Thursday, February 17, 2011

Winning Colors

This weekend is the Grade 2 Risen Star Stakes at Fair Grounds in New Orleans. It honors one of the finest horses ever to come out of the Bayou, Risen Star, who like so many other Triple Crown candidates won two of the three Classic events. However, unlike so many others, he is similar to Point Given in that he failed at the first hurdle, The Kentucky Derby, as opposed to the last hurdle, The Belmont Stakes. Risen Star suffered a horrendous trip around the Churchill Downs oval on the First Saturday In May, 1988. It was actually a testament to his greatness that he finished third, behind Winning Colors (pictured) and Forty Niner.

Winning Colors became just the third filly in history to win the Kentucky Derby. She still stands as the last filly to wear the Roses. She joined the very exclusive club of Regret, the 1915 winner, and Genuine Risk, the 1980 winner. Regret is considered by many racing historians to be the horse that saved the Kentucky Derby. The Derby was on hard times in the early years of this century with small fields and dwindling interest, especially from the racing hierarchy in the east. Regret changed all that with her victory. It restored the importance of the Derby and it also fixed the attitudes of the eastern racing establishment, since the winning owner, Harry Payne Whitney, spoke mightily of how crucial it was for his filly to win the Derby. Genuine Risk came along 65 years later and was probably the best three-year-old in the nation that year, male or female. She blew past Jaklin Klugman at the top of the stretch (although you gotta admit, it would have been awesome for everyone if owner Jack Klugman would have won the Derby) and held off the late charge of Rumbo to become the second filly to turn the trick at Churchill Downs, winning in the colors of owner Diana Firestone. Oddly enough, neither Regret nor Genuine Risk ever missed the money in any of their races.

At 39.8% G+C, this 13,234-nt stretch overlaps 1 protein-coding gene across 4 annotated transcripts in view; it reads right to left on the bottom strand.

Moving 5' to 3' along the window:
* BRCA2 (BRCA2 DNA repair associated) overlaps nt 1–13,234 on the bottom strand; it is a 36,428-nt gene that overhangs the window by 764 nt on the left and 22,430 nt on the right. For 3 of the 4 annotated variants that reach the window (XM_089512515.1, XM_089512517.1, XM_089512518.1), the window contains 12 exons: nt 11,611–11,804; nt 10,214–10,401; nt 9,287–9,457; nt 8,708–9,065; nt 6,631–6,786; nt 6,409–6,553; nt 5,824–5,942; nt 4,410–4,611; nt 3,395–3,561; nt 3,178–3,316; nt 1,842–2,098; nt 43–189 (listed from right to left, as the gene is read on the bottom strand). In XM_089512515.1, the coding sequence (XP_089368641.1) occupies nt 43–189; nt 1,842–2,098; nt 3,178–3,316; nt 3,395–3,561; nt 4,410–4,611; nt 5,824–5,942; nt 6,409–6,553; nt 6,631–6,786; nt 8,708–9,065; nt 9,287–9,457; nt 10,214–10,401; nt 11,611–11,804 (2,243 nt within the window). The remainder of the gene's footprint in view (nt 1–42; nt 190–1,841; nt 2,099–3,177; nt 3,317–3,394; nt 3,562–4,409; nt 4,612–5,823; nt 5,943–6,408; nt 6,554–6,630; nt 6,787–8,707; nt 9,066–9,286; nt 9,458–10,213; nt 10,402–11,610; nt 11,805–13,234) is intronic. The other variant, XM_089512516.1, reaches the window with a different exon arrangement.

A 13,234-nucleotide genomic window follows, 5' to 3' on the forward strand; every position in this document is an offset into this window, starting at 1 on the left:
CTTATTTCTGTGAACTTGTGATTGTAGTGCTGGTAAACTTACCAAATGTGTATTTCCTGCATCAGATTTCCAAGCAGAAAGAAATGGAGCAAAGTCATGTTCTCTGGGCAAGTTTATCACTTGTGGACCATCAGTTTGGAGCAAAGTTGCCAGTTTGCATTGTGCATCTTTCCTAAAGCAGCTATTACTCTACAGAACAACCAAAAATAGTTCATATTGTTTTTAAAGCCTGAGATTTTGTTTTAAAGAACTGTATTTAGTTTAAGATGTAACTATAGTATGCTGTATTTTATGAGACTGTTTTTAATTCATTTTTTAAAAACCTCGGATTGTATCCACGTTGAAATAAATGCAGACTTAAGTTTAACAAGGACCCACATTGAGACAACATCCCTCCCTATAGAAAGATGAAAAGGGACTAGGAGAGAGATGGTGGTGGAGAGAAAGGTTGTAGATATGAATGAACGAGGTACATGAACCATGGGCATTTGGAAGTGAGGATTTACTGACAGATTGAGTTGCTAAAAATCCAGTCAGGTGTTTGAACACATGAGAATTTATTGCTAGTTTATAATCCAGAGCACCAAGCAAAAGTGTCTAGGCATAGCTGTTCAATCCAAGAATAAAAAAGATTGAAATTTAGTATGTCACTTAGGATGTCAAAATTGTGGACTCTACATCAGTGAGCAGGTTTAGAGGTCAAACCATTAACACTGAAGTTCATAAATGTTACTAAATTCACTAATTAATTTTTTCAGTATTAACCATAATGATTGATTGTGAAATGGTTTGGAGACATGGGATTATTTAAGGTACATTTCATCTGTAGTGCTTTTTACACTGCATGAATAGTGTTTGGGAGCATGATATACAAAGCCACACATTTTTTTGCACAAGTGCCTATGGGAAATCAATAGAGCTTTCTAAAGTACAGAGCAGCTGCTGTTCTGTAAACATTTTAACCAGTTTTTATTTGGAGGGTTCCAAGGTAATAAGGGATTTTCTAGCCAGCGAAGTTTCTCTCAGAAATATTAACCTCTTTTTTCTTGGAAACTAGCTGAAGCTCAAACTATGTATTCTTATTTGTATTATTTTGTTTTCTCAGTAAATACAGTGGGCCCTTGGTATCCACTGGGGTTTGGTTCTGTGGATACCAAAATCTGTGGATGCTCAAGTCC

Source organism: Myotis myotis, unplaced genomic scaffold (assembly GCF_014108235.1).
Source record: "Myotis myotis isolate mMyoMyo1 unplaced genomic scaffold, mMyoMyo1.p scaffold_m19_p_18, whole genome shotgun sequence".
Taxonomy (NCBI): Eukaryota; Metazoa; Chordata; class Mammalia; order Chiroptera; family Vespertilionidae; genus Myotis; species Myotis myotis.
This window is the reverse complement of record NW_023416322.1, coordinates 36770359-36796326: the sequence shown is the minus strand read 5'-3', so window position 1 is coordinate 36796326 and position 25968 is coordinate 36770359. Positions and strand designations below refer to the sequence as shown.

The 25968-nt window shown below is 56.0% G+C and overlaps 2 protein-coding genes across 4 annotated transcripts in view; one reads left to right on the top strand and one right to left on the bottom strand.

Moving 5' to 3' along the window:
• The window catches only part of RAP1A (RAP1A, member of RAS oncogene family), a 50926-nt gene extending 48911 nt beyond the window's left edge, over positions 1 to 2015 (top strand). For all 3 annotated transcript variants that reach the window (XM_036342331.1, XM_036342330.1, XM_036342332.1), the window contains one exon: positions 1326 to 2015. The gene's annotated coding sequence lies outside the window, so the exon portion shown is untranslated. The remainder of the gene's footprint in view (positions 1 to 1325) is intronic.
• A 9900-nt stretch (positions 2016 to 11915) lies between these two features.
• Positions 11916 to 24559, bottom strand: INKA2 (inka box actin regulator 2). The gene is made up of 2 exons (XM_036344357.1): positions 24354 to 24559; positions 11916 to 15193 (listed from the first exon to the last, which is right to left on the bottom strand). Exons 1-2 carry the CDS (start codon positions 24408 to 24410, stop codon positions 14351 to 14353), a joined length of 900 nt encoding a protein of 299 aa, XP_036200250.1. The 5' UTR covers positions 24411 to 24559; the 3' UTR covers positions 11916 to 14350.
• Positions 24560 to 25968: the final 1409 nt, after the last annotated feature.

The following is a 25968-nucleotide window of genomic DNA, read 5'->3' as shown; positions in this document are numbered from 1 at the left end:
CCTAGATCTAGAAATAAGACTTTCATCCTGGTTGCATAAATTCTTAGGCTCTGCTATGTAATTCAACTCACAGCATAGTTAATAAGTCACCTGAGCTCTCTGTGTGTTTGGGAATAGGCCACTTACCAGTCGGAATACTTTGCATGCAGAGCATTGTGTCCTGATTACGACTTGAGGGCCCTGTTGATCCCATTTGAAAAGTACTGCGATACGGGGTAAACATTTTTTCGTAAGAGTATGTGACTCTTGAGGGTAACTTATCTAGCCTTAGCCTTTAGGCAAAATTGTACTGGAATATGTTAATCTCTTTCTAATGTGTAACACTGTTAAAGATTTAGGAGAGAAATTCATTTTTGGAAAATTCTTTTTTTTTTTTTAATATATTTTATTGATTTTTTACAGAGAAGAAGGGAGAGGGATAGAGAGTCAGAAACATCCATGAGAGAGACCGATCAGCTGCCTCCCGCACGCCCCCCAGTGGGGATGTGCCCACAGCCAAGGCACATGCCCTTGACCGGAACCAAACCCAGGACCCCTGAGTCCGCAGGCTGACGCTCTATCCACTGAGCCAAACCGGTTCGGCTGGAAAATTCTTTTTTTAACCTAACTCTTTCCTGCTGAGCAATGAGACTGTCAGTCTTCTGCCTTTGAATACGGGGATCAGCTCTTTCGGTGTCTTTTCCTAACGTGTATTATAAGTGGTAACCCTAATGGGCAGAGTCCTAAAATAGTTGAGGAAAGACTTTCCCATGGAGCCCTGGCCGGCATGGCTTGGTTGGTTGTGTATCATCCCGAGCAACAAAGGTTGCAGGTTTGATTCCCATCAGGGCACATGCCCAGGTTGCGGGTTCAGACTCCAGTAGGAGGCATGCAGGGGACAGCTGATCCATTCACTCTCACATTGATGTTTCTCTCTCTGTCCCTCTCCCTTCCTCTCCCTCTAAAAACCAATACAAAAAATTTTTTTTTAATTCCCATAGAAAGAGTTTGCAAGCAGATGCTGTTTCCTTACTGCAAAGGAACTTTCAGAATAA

The same cannot be said for Winning Colors, although her record of eight wins, three seconds, and one third from nineteen starts is nothing to sneeze at. Winning Colors was the first Kentucky Derby winner for both trainer D. Wayne Lukas and jockey Gary Stevens. Lukas, amazingly, played a role in Genuine Risk's Triple Crown record since he trained Codex, who won the 1980 Preakness after surviving an objection that he impeded the progress of Genuine Risk at the top of the stretch. Lukas would win the Derby thrice more in his Hall Of Fame career. As for Stevens, he would get to the exclusive Kentucky Derby Winner's Circle at Churchill Downs twice more after Winning Colors win. Winning Colors went right to the lead on Derby Day and quite honestly, never looked back. She was in front all the way around the racetrack and still had plenty left to hold off a belated charge from Forty Niner to win by a neck.

Remarkably, if Winning Colors is remembered for any race beside her Derby win, it is an epic loss that lives in racing history. She returned to Churchill Downs for the Breeders' Cup Distaff in 1988. Again, she attempted to steal the race on the lead and came ever so close to doing exactly that. Only a determined finish by the brilliant, undefeated Personal Ensign denied Winning Colors a Breeders' Cup victory that day. Winning Colors was voted Champion Three-Year-Old Filly in 1988 and was inducted into the United States Racing Hall Of Fame in 2000. She passed away in February 2008 after a bout with colic.

Here is the link if you would like to watch Winning Colors' triumph in the 1988 Kentucky Derby: Tune in again tomorrow for more from They Are Off. For right now, I am Gone... GOODBYE!
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